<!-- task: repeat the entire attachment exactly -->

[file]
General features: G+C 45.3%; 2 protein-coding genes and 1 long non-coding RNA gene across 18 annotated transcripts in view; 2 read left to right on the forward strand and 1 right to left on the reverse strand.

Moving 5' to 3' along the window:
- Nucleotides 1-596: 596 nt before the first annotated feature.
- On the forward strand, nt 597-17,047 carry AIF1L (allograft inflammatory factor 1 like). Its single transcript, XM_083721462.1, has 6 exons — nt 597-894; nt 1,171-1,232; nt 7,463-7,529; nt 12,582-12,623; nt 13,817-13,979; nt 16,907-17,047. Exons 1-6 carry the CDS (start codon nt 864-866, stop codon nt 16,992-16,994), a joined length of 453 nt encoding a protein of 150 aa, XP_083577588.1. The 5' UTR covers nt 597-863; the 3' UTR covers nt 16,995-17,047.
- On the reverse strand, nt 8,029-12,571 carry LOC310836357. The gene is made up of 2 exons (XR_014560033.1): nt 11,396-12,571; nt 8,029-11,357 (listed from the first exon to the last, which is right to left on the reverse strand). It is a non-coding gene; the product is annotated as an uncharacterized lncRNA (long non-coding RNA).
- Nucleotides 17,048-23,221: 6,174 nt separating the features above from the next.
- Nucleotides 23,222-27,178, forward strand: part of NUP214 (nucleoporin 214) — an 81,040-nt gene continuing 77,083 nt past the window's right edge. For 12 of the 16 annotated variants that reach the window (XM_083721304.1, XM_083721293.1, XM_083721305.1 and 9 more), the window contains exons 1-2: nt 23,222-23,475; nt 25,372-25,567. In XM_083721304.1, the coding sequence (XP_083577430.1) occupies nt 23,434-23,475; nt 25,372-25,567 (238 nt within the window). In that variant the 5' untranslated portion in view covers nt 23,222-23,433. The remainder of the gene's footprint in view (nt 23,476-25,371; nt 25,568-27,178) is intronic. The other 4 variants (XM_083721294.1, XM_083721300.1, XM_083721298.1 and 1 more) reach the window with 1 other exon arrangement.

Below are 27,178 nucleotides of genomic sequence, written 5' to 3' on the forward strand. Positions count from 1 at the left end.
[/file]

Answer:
General features: G+C 45.3%; 2 protein-coding genes and 1 long non-coding RNA gene across 18 annotated transcripts in view; 2 read left to right on the forward strand and 1 right to left on the reverse strand.

Moving 5' to 3' along the window:
- Nucleotides 1-596: 596 nt before the first annotated feature.
- On the forward strand, nt 597-17,047 carry AIF1L (allograft inflammatory factor 1 like). Its single transcript, XM_083721462.1, has 6 exons — nt 597-894; nt 1,171-1,232; nt 7,463-7,529; nt 12,582-12,623; nt 13,817-13,979; nt 16,907-17,047. Exons 1-6 carry the CDS (start codon nt 864-866, stop codon nt 16,992-16,994), a joined length of 453 nt encoding a protein of 150 aa, XP_083577588.1. The 5' UTR covers nt 597-863; the 3' UTR covers nt 16,995-17,047.
- On the reverse strand, nt 8,029-12,571 carry LOC310836357. The gene is made up of 2 exons (XR_014560033.1): nt 11,396-12,571; nt 8,029-11,357 (listed from the first exon to the last, which is right to left on the reverse strand). It is a non-coding gene; the product is annotated as an uncharacterized lncRNA (long non-coding RNA).
- Nucleotides 17,048-23,221: 6,174 nt separating the features above from the next.
- Nucleotides 23,222-27,178, forward strand: part of NUP214 (nucleoporin 214) — an 81,040-nt gene continuing 77,083 nt past the window's right edge. For 12 of the 16 annotated variants that reach the window (XM_083721304.1, XM_083721293.1, XM_083721305.1 and 9 more), the window contains exons 1-2: nt 23,222-23,475; nt 25,372-25,567. In XM_083721304.1, the coding sequence (XP_083577430.1) occupies nt 23,434-23,475; nt 25,372-25,567 (238 nt within the window). In that variant the 5' untranslated portion in view covers nt 23,222-23,433. The remainder of the gene's footprint in view (nt 23,476-25,371; nt 25,568-27,178) is intronic. The other 4 variants (XM_083721294.1, XM_083721300.1, XM_083721298.1 and 1 more) reach the window with 1 other exon arrangement.

Below are 27,178 nucleotides of genomic sequence, written 5' to 3' on the forward strand. Positions count from 1 at the left end.